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Organizational Transparency and Sense-Making: The Case of Northern Rock

Organizational Transparency and Sense-Making: The Case of Northern Rock Organizational transparency is associated with mutual understanding and consensus between the organization and its constituents, but is typically defined as information disclosure. Such definitions pose the risk of simplification and provide incomplete understandings of the transparency phenomenon. Additionally, research rarely focuses on how transparency is translated within crisis situations. This article presents a sense-making and discourse analysis perspective of transparency. We use the case of the British bank Northern Rock to show how this bank and its stakeholders enacted transparency in a critical moment, and to demonstrate how different zones of meaning emerged among the players involved. http://www.deepdyve.com/assets/images/DeepDyve-Logo-lg.png Journal of Public Relations Research Taylor & Francis

Organizational Transparency and Sense-Making: The Case of Northern Rock

Organizational Transparency and Sense-Making: The Case of Northern Rock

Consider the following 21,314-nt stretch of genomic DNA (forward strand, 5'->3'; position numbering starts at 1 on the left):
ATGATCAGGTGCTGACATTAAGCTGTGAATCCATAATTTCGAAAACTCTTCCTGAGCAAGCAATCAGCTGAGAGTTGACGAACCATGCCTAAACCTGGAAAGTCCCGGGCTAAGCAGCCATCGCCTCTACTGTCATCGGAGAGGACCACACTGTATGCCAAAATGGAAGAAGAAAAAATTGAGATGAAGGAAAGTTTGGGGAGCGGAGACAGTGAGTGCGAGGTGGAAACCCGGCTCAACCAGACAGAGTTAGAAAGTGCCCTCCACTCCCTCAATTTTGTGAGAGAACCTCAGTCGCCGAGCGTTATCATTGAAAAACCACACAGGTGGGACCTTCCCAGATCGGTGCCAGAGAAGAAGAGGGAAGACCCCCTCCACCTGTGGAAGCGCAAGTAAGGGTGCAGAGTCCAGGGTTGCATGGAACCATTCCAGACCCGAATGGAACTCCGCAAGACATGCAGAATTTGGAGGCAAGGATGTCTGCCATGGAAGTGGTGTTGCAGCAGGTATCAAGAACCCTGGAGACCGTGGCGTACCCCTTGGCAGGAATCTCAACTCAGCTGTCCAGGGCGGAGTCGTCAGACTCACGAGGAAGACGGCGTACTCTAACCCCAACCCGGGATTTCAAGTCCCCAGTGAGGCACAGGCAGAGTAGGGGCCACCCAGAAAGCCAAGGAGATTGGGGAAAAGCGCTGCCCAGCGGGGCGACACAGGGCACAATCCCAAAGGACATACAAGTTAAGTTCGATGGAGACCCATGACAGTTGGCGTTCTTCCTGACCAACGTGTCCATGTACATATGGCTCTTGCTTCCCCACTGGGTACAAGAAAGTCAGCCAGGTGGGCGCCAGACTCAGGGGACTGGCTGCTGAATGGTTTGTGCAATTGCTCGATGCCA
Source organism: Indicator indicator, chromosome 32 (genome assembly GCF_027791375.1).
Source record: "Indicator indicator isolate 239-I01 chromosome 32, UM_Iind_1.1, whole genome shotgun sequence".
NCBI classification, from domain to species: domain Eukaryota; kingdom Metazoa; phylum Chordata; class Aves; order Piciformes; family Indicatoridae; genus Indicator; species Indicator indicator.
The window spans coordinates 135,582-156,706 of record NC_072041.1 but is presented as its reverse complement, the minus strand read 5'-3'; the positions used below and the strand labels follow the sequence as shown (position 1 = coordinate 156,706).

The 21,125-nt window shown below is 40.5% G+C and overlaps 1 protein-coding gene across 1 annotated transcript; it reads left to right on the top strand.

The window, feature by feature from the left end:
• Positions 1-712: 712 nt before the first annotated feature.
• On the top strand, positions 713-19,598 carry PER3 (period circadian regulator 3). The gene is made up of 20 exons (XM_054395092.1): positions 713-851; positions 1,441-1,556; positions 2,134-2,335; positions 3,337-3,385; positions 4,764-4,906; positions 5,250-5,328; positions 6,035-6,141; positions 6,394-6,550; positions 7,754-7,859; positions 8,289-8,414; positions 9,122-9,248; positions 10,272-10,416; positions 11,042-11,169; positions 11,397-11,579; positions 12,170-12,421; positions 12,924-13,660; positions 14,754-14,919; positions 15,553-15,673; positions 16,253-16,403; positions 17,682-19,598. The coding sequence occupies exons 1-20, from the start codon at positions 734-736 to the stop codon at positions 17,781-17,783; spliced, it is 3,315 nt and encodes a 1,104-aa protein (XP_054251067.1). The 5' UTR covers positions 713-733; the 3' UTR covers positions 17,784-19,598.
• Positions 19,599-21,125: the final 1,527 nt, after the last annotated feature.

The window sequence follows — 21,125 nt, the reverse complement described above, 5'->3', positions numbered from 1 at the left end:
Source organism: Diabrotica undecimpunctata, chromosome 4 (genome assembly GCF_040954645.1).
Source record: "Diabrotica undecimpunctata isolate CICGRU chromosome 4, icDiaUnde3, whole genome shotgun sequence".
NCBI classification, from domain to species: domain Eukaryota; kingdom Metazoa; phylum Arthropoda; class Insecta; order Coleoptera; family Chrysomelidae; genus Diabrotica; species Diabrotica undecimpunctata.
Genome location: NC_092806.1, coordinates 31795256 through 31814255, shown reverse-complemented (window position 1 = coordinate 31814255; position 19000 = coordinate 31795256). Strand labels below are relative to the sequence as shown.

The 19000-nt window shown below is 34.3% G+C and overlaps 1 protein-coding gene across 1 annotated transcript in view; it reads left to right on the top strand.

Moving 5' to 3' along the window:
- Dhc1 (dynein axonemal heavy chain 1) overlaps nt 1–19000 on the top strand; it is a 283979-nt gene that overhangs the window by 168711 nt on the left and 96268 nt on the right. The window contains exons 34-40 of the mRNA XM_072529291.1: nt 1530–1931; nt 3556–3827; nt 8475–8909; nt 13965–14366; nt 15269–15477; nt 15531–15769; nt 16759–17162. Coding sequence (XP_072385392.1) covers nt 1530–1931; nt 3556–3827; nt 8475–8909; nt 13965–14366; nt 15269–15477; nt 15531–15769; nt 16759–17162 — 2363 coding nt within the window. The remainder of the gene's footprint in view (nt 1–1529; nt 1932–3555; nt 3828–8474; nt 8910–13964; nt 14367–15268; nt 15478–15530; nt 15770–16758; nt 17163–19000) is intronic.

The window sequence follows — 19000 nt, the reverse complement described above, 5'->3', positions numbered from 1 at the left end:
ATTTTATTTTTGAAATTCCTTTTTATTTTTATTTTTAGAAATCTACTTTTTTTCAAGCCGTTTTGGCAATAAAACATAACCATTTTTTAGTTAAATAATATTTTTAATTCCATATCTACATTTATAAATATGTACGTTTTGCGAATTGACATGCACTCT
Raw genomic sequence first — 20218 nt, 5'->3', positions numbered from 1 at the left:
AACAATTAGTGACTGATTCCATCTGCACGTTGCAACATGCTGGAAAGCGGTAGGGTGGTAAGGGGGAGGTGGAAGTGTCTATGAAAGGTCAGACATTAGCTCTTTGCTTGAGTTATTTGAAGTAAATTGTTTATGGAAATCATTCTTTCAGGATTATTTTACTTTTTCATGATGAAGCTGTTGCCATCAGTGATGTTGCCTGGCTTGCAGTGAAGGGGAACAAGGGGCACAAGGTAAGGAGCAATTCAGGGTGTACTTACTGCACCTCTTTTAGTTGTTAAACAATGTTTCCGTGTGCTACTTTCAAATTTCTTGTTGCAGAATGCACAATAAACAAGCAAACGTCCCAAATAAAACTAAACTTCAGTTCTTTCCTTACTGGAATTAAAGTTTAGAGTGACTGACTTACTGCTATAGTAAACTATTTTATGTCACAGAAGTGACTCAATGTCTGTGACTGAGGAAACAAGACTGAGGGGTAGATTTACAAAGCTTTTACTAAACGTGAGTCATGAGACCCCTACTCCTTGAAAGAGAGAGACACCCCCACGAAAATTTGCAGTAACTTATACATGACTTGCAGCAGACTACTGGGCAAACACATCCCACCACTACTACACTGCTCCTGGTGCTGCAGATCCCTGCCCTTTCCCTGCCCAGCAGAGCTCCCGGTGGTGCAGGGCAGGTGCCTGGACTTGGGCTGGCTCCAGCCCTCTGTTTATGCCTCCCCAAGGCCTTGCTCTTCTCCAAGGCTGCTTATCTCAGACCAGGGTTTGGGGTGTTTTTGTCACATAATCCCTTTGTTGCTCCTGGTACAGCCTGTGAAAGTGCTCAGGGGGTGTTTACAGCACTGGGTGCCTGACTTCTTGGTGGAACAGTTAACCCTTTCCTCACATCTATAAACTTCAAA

Abstract

Organizational transparency is associated with mutual understanding and consensus between the organization and its constituents, but is typically defined as information disclosure. Such definitions pose the risk of simplification and provide incomplete understandings of the transparency phenomenon. Additionally, research rarely focuses on how transparency is translated within crisis situations. This article presents a sense-making and discourse analysis perspective of transparency. We use...
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Publisher
Taylor & Francis
Copyright
Copyright Taylor & Francis Group, LLC
ISSN
1532-754X
eISSN
1062-726X
DOI
10.1080/1062726X.2013.795869
Publisher site
See Article on Publisher Site

Abstract

Organizational transparency is associated with mutual understanding and consensus between the organization and its constituents, but is typically defined as information disclosure. Such definitions pose the risk of simplification and provide incomplete understandings of the transparency phenomenon. Additionally, research rarely focuses on how transparency is translated within crisis situations. This article presents a sense-making and discourse analysis perspective of transparency. We use the case of the British bank Northern Rock to show how this bank and its stakeholders enacted transparency in a critical moment, and to demonstrate how different zones of meaning emerged among the players involved.

Journal

Journal of Public Relations ResearchTaylor & Francis

Published: Mar 1, 2014

References